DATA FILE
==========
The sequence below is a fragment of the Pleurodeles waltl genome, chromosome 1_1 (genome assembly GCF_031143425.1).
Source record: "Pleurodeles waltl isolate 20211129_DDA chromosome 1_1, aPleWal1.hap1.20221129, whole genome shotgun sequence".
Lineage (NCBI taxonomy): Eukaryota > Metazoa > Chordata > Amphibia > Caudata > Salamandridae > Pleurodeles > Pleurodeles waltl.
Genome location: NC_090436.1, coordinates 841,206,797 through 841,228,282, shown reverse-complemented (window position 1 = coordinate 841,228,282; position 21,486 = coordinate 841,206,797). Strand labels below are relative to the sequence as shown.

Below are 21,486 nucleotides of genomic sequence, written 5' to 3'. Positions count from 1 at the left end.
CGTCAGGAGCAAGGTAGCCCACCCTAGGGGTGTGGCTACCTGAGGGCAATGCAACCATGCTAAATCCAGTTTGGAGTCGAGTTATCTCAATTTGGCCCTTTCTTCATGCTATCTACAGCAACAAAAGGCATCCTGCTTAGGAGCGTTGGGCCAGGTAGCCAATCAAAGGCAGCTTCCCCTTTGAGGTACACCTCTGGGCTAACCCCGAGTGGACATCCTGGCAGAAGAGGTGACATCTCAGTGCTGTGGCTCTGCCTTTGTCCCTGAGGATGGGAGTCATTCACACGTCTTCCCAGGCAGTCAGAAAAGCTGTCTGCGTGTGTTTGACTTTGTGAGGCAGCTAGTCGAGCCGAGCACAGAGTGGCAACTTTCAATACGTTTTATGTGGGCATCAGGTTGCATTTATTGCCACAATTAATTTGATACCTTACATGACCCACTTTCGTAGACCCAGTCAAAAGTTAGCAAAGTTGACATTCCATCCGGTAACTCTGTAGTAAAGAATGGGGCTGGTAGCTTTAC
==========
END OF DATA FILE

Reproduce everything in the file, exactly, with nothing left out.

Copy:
The sequence below is a fragment of the Pleurodeles waltl genome, chromosome 1_1 (genome assembly GCF_031143425.1).
Source record: "Pleurodeles waltl isolate 20211129_DDA chromosome 1_1, aPleWal1.hap1.20221129, whole genome shotgun sequence".
Lineage (NCBI taxonomy): Eukaryota > Metazoa > Chordata > Amphibia > Caudata > Salamandridae > Pleurodeles > Pleurodeles waltl.
Genome location: NC_090436.1, coordinates 841,206,797 through 841,228,282, shown reverse-complemented (window position 1 = coordinate 841,228,282; position 21,486 = coordinate 841,206,797). Strand labels below are relative to the sequence as shown.

Below are 21,486 nucleotides of genomic sequence, written 5' to 3'. Positions count from 1 at the left end.
CGTCAGGAGCAAGGTAGCCCACCCTAGGGGTGTGGCTACCTGAGGGCAATGCAACCATGCTAAATCCAGTTTGGAGTCGAGTTATCTCAATTTGGCCCTTTCTTCATGCTATCTACAGCAACAAAAGGCATCCTGCTTAGGAGCGTTGGGCCAGGTAGCCAATCAAAGGCAGCTTCCCCTTTGAGGTACACCTCTGGGCTAACCCCGAGTGGACATCCTGGCAGAAGAGGTGACATCTCAGTGCTGTGGCTCTGCCTTTGTCCCTGAGGATGGGAGTCATTCACACGTCTTCCCAGGCAGTCAGAAAAGCTGTCTGCGTGTGTTTGACTTTGTGAGGCAGCTAGTCGAGCCGAGCACAGAGTGGCAACTTTCAATACGTTTTATGTGGGCATCAGGTTGCATTTATTGCCACAATTAATTTGATACCTTACATGACCCACTTTCGTAGACCCAGTCAAAAGTTAGCAAAGTTGACATTCCATCCGGTAACTCTGTAGTAAAGAATGGGGCTGGTAGCTTTAC